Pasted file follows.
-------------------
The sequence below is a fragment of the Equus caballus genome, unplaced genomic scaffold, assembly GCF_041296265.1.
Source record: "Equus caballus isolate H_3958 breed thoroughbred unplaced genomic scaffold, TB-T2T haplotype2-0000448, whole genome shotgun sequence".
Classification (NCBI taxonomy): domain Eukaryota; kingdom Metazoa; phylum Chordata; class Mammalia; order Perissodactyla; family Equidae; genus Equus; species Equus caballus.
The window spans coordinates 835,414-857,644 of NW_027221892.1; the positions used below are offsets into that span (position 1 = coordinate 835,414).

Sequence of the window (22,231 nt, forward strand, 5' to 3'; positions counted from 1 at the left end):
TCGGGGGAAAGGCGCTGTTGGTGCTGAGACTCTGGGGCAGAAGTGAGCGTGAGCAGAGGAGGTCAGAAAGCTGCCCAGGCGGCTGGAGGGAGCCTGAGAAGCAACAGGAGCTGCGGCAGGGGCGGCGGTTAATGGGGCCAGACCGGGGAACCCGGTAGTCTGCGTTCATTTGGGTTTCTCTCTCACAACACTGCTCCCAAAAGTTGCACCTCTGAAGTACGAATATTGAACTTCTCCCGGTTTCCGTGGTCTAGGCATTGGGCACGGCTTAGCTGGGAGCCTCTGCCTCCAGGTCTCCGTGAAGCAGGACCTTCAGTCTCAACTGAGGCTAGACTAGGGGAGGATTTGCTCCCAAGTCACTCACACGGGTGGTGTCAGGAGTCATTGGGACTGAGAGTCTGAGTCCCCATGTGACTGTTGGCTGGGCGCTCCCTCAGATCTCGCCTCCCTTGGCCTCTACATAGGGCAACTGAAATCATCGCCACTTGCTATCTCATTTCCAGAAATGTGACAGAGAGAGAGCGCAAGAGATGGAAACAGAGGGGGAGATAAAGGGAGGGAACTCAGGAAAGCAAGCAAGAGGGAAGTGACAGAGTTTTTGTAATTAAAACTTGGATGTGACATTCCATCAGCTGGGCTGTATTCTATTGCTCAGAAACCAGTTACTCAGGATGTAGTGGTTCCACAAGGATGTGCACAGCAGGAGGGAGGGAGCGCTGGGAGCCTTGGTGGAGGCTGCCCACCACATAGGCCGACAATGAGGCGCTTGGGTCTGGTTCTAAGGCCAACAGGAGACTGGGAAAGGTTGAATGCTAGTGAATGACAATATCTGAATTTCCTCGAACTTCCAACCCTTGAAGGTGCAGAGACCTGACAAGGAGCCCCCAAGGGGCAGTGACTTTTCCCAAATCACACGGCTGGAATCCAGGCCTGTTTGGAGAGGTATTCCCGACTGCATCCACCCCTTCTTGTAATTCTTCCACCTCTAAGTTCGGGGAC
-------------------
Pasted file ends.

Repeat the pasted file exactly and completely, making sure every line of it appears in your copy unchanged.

The sequence below is a fragment of the Equus caballus genome, unplaced genomic scaffold, assembly GCF_041296265.1.
Source record: "Equus caballus isolate H_3958 breed thoroughbred unplaced genomic scaffold, TB-T2T haplotype2-0000448, whole genome shotgun sequence".
Classification (NCBI taxonomy): domain Eukaryota; kingdom Metazoa; phylum Chordata; class Mammalia; order Perissodactyla; family Equidae; genus Equus; species Equus caballus.
The window spans coordinates 835,414-857,644 of NW_027221892.1; the positions used below are offsets into that span (position 1 = coordinate 835,414).

Sequence of the window (22,231 nt, forward strand, 5' to 3'; positions counted from 1 at the left end):
TCGGGGGAAAGGCGCTGTTGGTGCTGAGACTCTGGGGCAGAAGTGAGCGTGAGCAGAGGAGGTCAGAAAGCTGCCCAGGCGGCTGGAGGGAGCCTGAGAAGCAACAGGAGCTGCGGCAGGGGCGGCGGTTAATGGGGCCAGACCGGGGAACCCGGTAGTCTGCGTTCATTTGGGTTTCTCTCTCACAACACTGCTCCCAAAAGTTGCACCTCTGAAGTACGAATATTGAACTTCTCCCGGTTTCCGTGGTCTAGGCATTGGGCACGGCTTAGCTGGGAGCCTCTGCCTCCAGGTCTCCGTGAAGCAGGACCTTCAGTCTCAACTGAGGCTAGACTAGGGGAGGATTTGCTCCCAAGTCACTCACACGGGTGGTGTCAGGAGTCATTGGGACTGAGAGTCTGAGTCCCCATGTGACTGTTGGCTGGGCGCTCCCTCAGATCTCGCCTCCCTTGGCCTCTACATAGGGCAACTGAAATCATCGCCACTTGCTATCTCATTTCCAGAAATGTGACAGAGAGAGAGCGCAAGAGATGGAAACAGAGGGGGAGATAAAGGGAGGGAACTCAGGAAAGCAAGCAAGAGGGAAGTGACAGAGTTTTTGTAATTAAAACTTGGATGTGACATTCCATCAGCTGGGCTGTATTCTATTGCTCAGAAACCAGTTACTCAGGATGTAGTGGTTCCACAAGGATGTGCACAGCAGGAGGGAGGGAGCGCTGGGAGCCTTGGTGGAGGCTGCCCACCACATAGGCCGACAATGAGGCGCTTGGGTCTGGTTCTAAGGCCAACAGGAGACTGGGAAAGGTTGAATGCTAGTGAATGACAATATCTGAATTTCCTCGAACTTCCAACCCTTGAAGGTGCAGAGACCTGACAAGGAGCCCCCAAGGGGCAGTGACTTTTCCCAAATCACACGGCTGGAATCCAGGCCTGTTTGGAGAGGTATTCCCGACTGCATCCACCCCTTCTTGTAATTCTTCCACCTCTAAGTTCGGGGAC